SCOTLAND’S energy exploration minnows may have to resort to specialist investors for funding due to badly dented stock market valuations amid the oil price slump, a new report says.
They may also have to consider “opportunistic” takeover bids by bigger players as sentiment turns sour for smaller oil and gas companies to raise money, notes yesterday’s report from business advisory group BDO.
Aim-listed oil and gas companies found it increasingly difficultNeil McGill of BDO
The market capitalisation of explorers listed on the Alternative Investment Market (Aim) fell just under a third to £373.5 million in 2014 from £548.8m in 2013, it said.
The four Aim-quoted Scottish oil and gas operators include Bowleven, whose value fell 22 per cent, and Lansdowne Oil and Gas, down 59 per cent. Faroe Petroleum and Eland Oil & Gas also suffered substantial falls.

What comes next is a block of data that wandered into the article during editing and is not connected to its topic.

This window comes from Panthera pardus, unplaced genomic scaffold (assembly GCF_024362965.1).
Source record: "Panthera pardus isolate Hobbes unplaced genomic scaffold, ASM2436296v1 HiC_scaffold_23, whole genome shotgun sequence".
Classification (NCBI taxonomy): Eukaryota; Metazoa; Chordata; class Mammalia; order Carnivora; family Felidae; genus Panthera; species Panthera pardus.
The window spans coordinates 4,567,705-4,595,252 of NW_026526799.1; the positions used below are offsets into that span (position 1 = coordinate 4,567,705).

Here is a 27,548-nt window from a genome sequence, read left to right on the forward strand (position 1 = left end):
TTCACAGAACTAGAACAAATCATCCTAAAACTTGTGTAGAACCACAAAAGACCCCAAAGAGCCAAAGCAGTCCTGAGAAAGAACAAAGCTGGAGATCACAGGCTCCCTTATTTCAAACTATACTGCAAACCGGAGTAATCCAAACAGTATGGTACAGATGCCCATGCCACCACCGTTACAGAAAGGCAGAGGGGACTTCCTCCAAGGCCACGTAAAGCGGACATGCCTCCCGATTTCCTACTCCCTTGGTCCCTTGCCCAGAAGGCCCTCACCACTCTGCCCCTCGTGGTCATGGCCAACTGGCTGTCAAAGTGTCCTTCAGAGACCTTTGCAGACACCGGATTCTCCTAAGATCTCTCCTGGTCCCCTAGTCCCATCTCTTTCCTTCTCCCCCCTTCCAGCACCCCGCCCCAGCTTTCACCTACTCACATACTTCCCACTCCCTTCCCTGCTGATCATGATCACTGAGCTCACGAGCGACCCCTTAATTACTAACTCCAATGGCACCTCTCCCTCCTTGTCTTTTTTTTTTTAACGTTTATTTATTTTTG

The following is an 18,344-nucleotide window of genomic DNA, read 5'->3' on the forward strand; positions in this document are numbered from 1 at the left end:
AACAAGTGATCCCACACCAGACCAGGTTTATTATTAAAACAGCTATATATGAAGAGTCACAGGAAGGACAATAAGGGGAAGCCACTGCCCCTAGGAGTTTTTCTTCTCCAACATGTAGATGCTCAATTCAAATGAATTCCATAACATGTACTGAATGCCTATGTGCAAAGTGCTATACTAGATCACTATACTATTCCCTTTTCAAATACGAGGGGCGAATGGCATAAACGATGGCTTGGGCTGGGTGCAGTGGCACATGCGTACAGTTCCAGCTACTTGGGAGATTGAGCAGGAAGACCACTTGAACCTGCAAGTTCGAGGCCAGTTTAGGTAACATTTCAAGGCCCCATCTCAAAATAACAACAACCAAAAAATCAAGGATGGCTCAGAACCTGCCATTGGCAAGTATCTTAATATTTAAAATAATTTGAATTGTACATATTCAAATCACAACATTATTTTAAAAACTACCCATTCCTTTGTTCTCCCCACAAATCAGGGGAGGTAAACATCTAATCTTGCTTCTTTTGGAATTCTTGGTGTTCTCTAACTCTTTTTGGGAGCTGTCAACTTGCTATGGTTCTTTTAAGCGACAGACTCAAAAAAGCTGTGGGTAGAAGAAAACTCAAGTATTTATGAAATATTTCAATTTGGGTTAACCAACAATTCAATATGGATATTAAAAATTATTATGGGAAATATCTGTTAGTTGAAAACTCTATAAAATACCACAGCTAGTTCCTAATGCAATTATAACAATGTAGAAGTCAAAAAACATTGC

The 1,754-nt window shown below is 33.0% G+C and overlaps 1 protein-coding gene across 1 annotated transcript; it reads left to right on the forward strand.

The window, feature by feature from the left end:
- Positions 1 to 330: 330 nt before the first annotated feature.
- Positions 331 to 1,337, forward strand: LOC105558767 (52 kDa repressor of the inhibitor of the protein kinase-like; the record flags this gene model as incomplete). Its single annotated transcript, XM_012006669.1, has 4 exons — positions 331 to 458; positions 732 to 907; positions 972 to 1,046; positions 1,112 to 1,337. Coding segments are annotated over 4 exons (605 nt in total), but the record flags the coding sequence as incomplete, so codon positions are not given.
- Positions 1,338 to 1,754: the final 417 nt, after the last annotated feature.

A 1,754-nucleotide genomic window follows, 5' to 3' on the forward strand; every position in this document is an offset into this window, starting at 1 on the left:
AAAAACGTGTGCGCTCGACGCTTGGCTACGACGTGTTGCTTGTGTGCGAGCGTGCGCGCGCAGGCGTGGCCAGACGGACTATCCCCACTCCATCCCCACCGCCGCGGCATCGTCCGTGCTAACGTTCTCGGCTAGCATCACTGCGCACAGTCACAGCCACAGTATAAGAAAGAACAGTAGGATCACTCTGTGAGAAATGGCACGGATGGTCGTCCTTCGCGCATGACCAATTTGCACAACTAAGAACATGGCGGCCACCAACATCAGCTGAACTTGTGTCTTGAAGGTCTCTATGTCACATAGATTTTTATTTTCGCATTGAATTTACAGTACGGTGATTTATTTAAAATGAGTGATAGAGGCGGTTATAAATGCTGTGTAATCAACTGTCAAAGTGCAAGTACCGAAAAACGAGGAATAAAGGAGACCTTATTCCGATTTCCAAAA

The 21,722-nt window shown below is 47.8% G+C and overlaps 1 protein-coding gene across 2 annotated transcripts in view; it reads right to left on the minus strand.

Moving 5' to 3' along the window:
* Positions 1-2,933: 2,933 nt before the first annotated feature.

Neil McGill, corporate finance director at BDO, said the change in sentiment due to the oil price collapse since last summer meant “Aim-listed oil and gas companies found it increasingly difficult to raise finance, with 80 per cent of secondary (share) issues in the first half (of 2014) and only 20 per cent in the final six months”.
McGill said there was little prospect of recovery in investor sentiment short term, “so firms may need to consider alternative sources of finance from specialist investors to the sector. That could be private equity.
“With the funding market tight we (also) expect to see (sector) consolidation continue. These small players sometimes even find it hard to raise (stock market) money when times are less challenging. That has been exacerbated by the oil price fall.”
Bowleven yesterday completed the sale of major stakes in its Etinde development in Cameroon in a deal worth up to $250m (£169.4m). The buyers were Lukoil of Russia and NewAge, an explorer focused on Africa.
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